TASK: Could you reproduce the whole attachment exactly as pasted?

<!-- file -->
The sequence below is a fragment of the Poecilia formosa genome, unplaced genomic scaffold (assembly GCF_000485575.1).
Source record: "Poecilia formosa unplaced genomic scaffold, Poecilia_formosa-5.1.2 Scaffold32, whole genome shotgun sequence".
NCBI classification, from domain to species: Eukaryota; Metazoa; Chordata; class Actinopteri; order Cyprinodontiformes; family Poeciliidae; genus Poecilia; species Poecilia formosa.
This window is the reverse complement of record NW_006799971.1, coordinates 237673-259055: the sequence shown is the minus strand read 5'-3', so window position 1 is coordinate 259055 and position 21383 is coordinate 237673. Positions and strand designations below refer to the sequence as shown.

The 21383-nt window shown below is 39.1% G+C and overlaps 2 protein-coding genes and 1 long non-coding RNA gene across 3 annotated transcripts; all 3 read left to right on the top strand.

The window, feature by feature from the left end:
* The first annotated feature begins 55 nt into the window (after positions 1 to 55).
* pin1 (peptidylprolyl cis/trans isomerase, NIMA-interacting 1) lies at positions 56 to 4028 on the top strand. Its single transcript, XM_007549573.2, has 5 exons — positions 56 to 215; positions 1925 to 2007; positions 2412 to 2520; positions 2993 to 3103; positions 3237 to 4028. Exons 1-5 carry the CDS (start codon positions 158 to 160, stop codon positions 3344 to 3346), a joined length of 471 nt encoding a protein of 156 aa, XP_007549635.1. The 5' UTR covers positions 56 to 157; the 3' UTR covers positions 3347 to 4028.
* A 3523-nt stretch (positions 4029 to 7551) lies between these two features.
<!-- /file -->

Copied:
The sequence below is a fragment of the Poecilia formosa genome, unplaced genomic scaffold (assembly GCF_000485575.1).
Source record: "Poecilia formosa unplaced genomic scaffold, Poecilia_formosa-5.1.2 Scaffold32, whole genome shotgun sequence".
NCBI classification, from domain to species: Eukaryota; Metazoa; Chordata; class Actinopteri; order Cyprinodontiformes; family Poeciliidae; genus Poecilia; species Poecilia formosa.
This window is the reverse complement of record NW_006799971.1, coordinates 237673-259055: the sequence shown is the minus strand read 5'-3', so window position 1 is coordinate 259055 and position 21383 is coordinate 237673. Positions and strand designations below refer to the sequence as shown.

The 21383-nt window shown below is 39.1% G+C and overlaps 2 protein-coding genes and 1 long non-coding RNA gene across 3 annotated transcripts; all 3 read left to right on the top strand.

The window, feature by feature from the left end:
* The first annotated feature begins 55 nt into the window (after positions 1 to 55).
* pin1 (peptidylprolyl cis/trans isomerase, NIMA-interacting 1) lies at positions 56 to 4028 on the top strand. Its single transcript, XM_007549573.2, has 5 exons — positions 56 to 215; positions 1925 to 2007; positions 2412 to 2520; positions 2993 to 3103; positions 3237 to 4028. Exons 1-5 carry the CDS (start codon positions 158 to 160, stop codon positions 3344 to 3346), a joined length of 471 nt encoding a protein of 156 aa, XP_007549635.1. The 5' UTR covers positions 56 to 157; the 3' UTR covers positions 3347 to 4028.
* A 3523-nt stretch (positions 4029 to 7551) lies between these two features.